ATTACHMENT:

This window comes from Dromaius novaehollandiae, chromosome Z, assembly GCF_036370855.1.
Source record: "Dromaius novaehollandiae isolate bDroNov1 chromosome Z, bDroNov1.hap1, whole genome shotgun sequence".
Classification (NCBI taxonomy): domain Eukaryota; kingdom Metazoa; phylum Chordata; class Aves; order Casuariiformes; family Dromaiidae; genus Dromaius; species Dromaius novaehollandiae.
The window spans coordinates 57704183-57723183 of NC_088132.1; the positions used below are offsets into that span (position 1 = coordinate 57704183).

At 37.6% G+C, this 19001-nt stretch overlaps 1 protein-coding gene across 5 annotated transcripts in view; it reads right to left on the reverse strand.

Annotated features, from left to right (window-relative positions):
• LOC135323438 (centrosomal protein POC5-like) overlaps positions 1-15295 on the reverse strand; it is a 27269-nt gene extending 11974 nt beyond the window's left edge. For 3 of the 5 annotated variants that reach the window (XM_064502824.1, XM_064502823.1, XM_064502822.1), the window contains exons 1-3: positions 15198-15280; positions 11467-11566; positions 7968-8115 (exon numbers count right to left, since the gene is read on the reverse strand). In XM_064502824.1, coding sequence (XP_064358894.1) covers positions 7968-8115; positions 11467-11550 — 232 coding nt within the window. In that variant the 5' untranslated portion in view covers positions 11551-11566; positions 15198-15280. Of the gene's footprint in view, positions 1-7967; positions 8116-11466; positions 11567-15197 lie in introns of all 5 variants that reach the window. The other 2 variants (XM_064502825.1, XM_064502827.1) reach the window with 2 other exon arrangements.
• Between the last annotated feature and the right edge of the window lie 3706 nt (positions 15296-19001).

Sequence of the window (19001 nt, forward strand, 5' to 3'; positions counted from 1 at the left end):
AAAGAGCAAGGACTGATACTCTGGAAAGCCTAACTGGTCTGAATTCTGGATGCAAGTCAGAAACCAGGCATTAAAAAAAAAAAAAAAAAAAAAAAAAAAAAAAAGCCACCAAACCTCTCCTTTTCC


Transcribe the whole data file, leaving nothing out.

This window comes from Dromaius novaehollandiae, chromosome Z, assembly GCF_036370855.1.
Source record: "Dromaius novaehollandiae isolate bDroNov1 chromosome Z, bDroNov1.hap1, whole genome shotgun sequence".
Classification (NCBI taxonomy): domain Eukaryota; kingdom Metazoa; phylum Chordata; class Aves; order Casuariiformes; family Dromaiidae; genus Dromaius; species Dromaius novaehollandiae.
The window spans coordinates 57704183-57723183 of NC_088132.1; the positions used below are offsets into that span (position 1 = coordinate 57704183).

At 37.6% G+C, this 19001-nt stretch overlaps 1 protein-coding gene across 5 annotated transcripts in view; it reads right to left on the reverse strand.

Annotated features, from left to right (window-relative positions):
• LOC135323438 (centrosomal protein POC5-like) overlaps positions 1-15295 on the reverse strand; it is a 27269-nt gene extending 11974 nt beyond the window's left edge. For 3 of the 5 annotated variants that reach the window (XM_064502824.1, XM_064502823.1, XM_064502822.1), the window contains exons 1-3: positions 15198-15280; positions 11467-11566; positions 7968-8115 (exon numbers count right to left, since the gene is read on the reverse strand). In XM_064502824.1, coding sequence (XP_064358894.1) covers positions 7968-8115; positions 11467-11550 — 232 coding nt within the window. In that variant the 5' untranslated portion in view covers positions 11551-11566; positions 15198-15280. Of the gene's footprint in view, positions 1-7967; positions 8116-11466; positions 11567-15197 lie in introns of all 5 variants that reach the window. The other 2 variants (XM_064502825.1, XM_064502827.1) reach the window with 2 other exon arrangements.
• Between the last annotated feature and the right edge of the window lie 3706 nt (positions 15296-19001).

Sequence of the window (19001 nt, forward strand, 5' to 3'; positions counted from 1 at the left end):
AAAGAGCAAGGACTGATACTCTGGAAAGCCTAACTGGTCTGAATTCTGGATGCAAGTCAGAAACCAGGCATTAAAAAAAAAAAAAAAAAAAAAAAAAAAAAAAAGCCACCAAACCTCTCCTTTTCC